* In ''VideoGame/{{Fallout 4}}'', you can meet a man in the South Boston area not far from the Castle who sells "charge cards" for 110 caps each. He claims the cards are accepted in all the major shops in the Commonwealth and can be used as an alternative for caps. Of course, the cards ''were once'' valid before the Great War but are now absolutely worthless and no shop anywhere will accept them, and he won't accept returns if you go back to him. In other words, he's a con man. As if the con weren't fairly apparent from the start, [[TooDumbToLive he even calls you a "retard" under his breath regardless of whether or not you accept his offer, foolishly giving away his cover as a scammer]]. The only way to get your money back is to kill him, or better still if you have the Junk Jet on you, load the charge card into it and [[BoomHeadshot "forcibly return it" to him]], inflicting a good [[LaserGuidedKarma Laser Guided]] KarmicDeath.
** [[BrickJoke Brooks at Far Harbour, however,]] ''[[BrickJoke will]]'' [[BrickJoke accept charge cards]].

[[folder:Web Comics]]
* Sam Starfall in ''Webcomic/{{Freefall}}'' prides himself on being a trickster and at one point has to convince himself that there's nothing inherently wrong with taking a well-paying but completely legal job. He has claimed that his habits are because his race evolved from scavengers who stole food from under the noses of predators. He's also on the run from his own race.
* ''Webcomic/MSFHigh'': Fenris. She runs quite a bit of businesses, and hates any class where she can't sell things. As for what she sells, well Donovan discovered some interesting characteristics about his sword.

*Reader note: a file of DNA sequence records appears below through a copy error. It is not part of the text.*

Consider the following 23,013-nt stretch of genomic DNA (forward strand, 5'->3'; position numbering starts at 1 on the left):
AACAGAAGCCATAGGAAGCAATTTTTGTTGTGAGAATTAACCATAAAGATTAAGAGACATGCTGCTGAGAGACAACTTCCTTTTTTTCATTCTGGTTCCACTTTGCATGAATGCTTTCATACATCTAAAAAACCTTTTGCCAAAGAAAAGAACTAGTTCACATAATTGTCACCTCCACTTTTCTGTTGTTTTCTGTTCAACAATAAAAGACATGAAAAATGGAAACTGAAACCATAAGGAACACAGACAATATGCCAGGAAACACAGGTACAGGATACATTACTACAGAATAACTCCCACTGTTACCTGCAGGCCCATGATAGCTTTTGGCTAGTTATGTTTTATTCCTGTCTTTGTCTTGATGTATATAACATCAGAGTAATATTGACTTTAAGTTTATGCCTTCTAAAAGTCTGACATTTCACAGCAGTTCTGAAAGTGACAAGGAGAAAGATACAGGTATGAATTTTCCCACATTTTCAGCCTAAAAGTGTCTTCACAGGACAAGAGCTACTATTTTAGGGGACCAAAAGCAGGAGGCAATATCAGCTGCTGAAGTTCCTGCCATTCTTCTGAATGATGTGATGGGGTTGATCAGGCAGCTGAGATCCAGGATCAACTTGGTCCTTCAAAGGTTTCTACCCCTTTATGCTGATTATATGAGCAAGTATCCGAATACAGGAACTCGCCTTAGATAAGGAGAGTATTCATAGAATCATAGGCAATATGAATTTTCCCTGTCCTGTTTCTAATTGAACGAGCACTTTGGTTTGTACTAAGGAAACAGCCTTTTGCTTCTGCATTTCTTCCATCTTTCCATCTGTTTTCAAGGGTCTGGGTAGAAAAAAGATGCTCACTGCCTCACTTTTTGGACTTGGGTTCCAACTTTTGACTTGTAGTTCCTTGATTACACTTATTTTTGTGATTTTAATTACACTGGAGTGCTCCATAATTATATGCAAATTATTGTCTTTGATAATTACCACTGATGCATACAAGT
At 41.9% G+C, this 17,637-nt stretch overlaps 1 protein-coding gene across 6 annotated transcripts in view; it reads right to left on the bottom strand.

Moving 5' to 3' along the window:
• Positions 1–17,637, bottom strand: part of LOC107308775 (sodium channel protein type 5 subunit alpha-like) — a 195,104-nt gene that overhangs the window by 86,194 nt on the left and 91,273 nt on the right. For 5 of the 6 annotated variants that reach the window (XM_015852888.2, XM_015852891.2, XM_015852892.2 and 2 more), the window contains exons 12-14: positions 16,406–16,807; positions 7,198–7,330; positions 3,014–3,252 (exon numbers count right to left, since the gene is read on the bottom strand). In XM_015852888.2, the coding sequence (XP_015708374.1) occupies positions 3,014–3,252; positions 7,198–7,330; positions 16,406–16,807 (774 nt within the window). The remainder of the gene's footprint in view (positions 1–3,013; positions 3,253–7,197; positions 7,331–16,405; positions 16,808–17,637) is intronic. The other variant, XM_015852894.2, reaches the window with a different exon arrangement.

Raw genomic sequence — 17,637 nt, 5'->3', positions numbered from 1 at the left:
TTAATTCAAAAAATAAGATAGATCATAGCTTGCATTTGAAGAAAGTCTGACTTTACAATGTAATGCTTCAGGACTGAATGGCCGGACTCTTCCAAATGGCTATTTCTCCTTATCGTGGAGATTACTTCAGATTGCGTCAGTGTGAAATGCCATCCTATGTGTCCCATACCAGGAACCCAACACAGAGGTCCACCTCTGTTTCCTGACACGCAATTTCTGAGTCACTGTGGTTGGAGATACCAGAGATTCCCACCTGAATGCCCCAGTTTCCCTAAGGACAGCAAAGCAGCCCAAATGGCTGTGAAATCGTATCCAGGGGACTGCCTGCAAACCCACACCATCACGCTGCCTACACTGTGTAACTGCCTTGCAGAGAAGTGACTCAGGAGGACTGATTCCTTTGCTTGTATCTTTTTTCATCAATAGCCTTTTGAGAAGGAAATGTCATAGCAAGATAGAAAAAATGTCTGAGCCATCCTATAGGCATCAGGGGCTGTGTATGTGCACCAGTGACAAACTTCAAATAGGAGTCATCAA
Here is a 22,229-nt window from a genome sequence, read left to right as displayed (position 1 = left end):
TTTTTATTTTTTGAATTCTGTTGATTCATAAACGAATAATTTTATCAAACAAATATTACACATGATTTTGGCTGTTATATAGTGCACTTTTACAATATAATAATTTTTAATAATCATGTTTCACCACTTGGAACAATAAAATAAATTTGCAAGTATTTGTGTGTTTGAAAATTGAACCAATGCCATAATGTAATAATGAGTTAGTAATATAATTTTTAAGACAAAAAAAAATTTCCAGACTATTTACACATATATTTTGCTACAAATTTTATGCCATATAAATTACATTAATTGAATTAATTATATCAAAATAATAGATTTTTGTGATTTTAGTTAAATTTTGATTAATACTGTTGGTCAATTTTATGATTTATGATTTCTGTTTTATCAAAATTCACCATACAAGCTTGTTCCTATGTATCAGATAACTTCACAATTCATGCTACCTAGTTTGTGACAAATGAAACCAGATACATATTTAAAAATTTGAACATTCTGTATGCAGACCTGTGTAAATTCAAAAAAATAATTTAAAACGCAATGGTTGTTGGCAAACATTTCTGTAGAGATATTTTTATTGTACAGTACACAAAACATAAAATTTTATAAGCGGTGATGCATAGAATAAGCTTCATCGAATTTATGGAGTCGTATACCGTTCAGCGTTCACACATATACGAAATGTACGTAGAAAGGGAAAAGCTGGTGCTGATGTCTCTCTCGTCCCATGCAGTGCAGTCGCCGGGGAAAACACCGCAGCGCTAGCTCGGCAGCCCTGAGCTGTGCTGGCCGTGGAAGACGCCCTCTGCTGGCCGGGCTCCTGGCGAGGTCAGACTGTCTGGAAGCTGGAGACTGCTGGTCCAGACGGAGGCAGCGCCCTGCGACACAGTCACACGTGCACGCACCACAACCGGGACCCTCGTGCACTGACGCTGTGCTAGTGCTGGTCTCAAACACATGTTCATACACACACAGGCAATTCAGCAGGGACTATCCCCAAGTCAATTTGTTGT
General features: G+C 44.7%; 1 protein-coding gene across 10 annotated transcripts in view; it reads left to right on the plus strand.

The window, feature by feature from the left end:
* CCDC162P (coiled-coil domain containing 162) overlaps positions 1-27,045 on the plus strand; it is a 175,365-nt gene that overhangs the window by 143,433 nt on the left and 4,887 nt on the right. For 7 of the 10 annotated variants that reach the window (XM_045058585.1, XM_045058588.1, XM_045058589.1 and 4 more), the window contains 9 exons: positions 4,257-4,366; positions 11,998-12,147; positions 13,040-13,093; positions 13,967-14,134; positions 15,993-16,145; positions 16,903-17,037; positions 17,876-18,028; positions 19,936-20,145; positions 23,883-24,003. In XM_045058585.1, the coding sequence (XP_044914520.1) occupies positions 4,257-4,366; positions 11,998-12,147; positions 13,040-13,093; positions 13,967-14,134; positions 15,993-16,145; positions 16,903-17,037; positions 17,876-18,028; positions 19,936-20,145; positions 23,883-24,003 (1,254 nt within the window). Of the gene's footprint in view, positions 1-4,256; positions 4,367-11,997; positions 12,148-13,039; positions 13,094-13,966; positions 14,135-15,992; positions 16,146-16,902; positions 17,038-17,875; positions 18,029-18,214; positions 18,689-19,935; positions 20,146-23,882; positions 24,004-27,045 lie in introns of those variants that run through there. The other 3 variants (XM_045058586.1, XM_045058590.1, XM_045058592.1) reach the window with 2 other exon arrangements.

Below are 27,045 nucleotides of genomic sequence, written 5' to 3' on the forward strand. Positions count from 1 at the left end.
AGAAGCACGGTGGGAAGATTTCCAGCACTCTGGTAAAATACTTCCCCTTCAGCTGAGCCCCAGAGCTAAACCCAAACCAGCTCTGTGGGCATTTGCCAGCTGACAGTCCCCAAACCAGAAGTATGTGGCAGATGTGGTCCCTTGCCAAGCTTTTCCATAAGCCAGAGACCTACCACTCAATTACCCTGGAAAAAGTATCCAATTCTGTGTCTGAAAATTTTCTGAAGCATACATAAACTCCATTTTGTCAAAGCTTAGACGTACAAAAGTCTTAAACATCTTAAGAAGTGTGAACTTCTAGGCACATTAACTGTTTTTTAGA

* ''Webcomic/{{Homestuck}}'': [[LouisCypher Doc Scratch]], although he sees it as a point of {{pride}} to manipulate everyone [[WillNotTellALie without ever telling a lie.]]

[[folder:Web Original]]
* ''WebVideo/HotBikiniBeans'' features a character named Hinkler with a loud fashion sense and buffoonish GetRichQuickScheme tendencies.
* Jim Sterling of ''The WebVideo/{{Jimquisition}}'' {{Retool}}ed his show and gave himself this persona when his dictator routine stopped being funny and started being worrying due to the return of neo-Nazism to the public eye. He now portrays himself as the leader of a questionable sideshow of miscellaneous alter-egos.

[[folder:Western Animation]]
* Bender from ''WesternAnimation/{{Futurama}}'' sometimes channels the Barnum. Leela and Amy have both told him, "Bender, you should be more ashamed of yourself than usual!"
* Master Shake from ''WesternAnimation/AquaTeenHungerForce'', being the incredible JerkAss that he is. Although considering his success rate, it may be more accurate to call him a Barnum Wannabe.
* ''WesternAnimation/TheTransformers'': Swindle of the Combaticons.
** In the episode "B.O.T.", his Combaticon comrades were blown to their component parts, and Swindle took the opportunity to sell them to both USSR ''and'' Middle Eastern stereotypes. When a predictably enraged Megatron made him get them back, it is generally assumed that he didn't return their money.
** In ''WesternAnimation/TransformersAnimated'' [[note]]where he was voiced by Fred Willard[[/note]] he conned humans into stealing things for him, engaged in sales banter with Megatron, and sold random objects out of a hammerspace drawer in his chest, including some helmets from various G1 characters.
* ''WesternAnimation/GravityFalls'':